"Part of our security is played out in the Middle East," French President Emmanuel Macron said on Friday, as he began a two-day visit to the Gulf. Mr Macron's tour of the region began with a meeting with Sheikh Mohamed bin Zayed, Crown Prince of Abu Dhabi and Deputy Supreme Commander of the UAE Armed Forces, in a trip that included a visit to Expo 2020 Dubai.
Over the course of Mr Macron's presidency, France has deepened its diplomatic ties with its Arab partners, reflecting not only a growing recognition of the positive role that Paris can play in the Arab world, but also the necessity to pay heed to regional voices in the process. As Mr Macron's words suggest, affairs in the Middle East and the West do not occur in isolation. A host of challenges – from an ongoing migration crisis to the proliferation of armed extremist groups – are shared by both regions, and require joint strategies and common resolve to address.
Some of these challenges, of course, are not new; they have festered for many years, and have sometimes been further complicated by external actors underestimating their importance. France has distinguished itself in this regard by keeping them front and centre in its foreign policy, even when it has been difficult to do so. It has played a leading role in unifying the regional security agenda, carrying out joint exercises with Greece and Egypt in the Mediterranean and the Red Sea. It has conducted similar exercises with the UAE in the Gulf, aimed at keeping important commercial maritime routes safe and strengthening the region's defences against terrorist groups like ISIS.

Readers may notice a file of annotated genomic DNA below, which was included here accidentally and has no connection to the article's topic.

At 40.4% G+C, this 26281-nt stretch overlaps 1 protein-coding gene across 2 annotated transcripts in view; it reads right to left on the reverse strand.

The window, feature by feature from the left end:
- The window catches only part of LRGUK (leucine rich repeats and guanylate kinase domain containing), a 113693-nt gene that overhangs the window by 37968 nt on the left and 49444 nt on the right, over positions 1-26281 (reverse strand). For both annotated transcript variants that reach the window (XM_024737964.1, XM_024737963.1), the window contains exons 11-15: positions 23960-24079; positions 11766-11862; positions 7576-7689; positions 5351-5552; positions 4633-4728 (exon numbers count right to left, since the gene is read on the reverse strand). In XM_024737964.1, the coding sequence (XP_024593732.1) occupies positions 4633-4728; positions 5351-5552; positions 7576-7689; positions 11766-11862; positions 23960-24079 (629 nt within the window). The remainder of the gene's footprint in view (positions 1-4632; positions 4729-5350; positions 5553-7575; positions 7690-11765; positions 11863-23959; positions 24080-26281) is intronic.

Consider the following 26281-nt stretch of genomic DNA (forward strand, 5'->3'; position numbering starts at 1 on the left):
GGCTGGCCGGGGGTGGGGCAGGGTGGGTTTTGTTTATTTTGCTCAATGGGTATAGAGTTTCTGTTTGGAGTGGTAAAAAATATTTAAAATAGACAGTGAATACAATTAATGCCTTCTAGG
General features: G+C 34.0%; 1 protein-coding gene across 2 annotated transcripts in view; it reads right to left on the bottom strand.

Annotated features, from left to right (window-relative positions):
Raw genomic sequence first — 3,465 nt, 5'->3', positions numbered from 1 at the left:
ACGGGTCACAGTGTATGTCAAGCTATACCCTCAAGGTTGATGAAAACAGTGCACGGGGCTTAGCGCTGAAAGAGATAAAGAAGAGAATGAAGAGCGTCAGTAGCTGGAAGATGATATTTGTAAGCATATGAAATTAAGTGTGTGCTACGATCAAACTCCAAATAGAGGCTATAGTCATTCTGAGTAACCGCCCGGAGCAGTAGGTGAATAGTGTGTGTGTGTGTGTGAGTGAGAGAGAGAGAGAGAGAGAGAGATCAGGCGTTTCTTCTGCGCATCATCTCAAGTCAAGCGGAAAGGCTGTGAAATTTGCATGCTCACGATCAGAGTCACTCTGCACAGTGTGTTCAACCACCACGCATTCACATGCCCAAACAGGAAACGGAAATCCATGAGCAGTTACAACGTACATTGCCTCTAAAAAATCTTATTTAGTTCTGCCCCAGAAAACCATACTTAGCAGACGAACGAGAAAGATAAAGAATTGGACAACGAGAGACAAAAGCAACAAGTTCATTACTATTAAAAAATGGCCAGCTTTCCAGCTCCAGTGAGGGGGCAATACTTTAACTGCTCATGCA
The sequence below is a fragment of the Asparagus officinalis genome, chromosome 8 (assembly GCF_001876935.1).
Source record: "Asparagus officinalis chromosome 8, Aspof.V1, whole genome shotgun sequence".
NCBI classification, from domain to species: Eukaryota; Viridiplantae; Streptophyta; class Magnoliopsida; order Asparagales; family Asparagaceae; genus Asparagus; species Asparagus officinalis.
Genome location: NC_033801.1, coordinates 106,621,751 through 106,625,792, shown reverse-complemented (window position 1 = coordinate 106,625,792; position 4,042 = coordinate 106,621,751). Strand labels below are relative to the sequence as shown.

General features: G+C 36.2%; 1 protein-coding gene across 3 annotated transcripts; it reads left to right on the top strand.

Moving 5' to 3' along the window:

In line with these security partnerships, among the highlights of Mr Macron's visit to the UAE was a deal worth almost $19 billion, in which France would supply the UAE with 80 Rafale fighter jets and 12 Caracal H225 helicopters.
Other shared challenges go beyond the scope of defence partnerships. The list of potential areas of co-operation between France and the Arab world has grown to include economic recovery, environmental stewardship, technological innovation and food security.
In developing his country's ties with Gulf states, Mr Macron has put a special emphasis on these areas. Alongside the defence deals, Mr Macron's visit to the UAE also resulted in comprehensive economic agreements worth $17bn, including the creation of a $3.6bn "French-Emirati Fund Partnership" to develop French enterprise. Abu Dhabi-based sovereign wealth fund Mubadala is also planning to invest nearly $1.6bn in the French economy, including in sectors such as energy, semiconductors and space exploration. The UAE Ministry of Climate Change and Environment and the French Ministry of Agriculture and Food also signed an MoU to develop "sustainable and resilient food systems in both countries".
Mr Macron's visit to the Gulf, though brief, has put France's role in the Middle East back into the spotlight. It has reminded the world how important international partnerships are to achieving greater stability. As the world seeks to emerge from the Covid-19 pandemic and turn its attention to broader issues, such as climate change, its leaders must bear in mind that stability – whether in the Middle East or Europe – is a holistic endeavour, one that goes well beyond security co-operation.